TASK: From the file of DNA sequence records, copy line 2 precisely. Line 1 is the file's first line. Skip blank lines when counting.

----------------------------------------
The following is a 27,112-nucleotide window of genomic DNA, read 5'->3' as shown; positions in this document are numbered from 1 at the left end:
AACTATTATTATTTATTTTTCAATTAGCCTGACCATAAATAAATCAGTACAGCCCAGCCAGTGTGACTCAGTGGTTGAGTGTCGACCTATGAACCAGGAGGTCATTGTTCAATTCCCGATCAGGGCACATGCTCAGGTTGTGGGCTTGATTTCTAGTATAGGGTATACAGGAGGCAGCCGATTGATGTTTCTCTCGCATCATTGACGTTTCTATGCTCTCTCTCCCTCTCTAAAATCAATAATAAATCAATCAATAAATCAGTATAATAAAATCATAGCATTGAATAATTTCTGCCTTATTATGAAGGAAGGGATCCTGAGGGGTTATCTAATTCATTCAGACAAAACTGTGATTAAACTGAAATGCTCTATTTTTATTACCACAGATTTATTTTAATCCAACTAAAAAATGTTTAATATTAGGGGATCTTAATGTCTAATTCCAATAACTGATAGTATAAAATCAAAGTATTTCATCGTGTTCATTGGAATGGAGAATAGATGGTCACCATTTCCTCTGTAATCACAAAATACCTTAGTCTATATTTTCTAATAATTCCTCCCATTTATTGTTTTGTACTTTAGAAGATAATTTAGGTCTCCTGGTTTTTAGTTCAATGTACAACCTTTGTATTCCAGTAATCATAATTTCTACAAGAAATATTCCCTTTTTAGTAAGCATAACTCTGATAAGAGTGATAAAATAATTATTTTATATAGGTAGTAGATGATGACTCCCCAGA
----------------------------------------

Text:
AACTATTATTATTTATTTTTCAATTAGCCTGACCATAAATAAATCAGTACAGCCCAGCCAGTGTGACTCAGTGGTTGAGTGTCGACCTATGAACCAGGAGGTCATTGTTCAATTCCCGATCAGGGCACATGCTCAGGTTGTGGGCTTGATTTCTAGTATAGGGTATACAGGAGGCAGCCGATTGATGTTTCTCTCGCATCATTGACGTTTCTATGCTCTCTCTCCCTCTCTAAAATCAATAATAAATCAATCAATAAATCAGTATAATAAAATCATAGCATTGAATAATTTCTGCCTTATTATGAAGGAAGGGATCCTGAGGGGTTATCTAATTCATTCAGACAAAACTGTGATTAAACTGAAATGCTCTATTTTTATTACCACAGATTTATTTTAATCCAACTAAAAAATGTTTAATATTAGGGGATCTTAATGTCTAATTCCAATAACTGATAGTATAAAATCAAAGTATTTCATCGTGTTCATTGGAATGGAGAATAGATGGTCACCATTTCCTCTGTAATCACAAAATACCTTAGTCTATATTTTCTAATAATTCCTCCCATTTATTGTTTTGTACTTTAGAAGATAATTTAGGTCTCCTGGTTTTTAGTTCAATGTACAACCTTTGTATTCCAGTAATCATAATTTCTACAAGAAATATTCCCTTTTTAGTAAGCATAACTCTGATAAGAGTGATAAAATAATTATTTTATATAGGTAGTAGATGATGACTCCCCAGA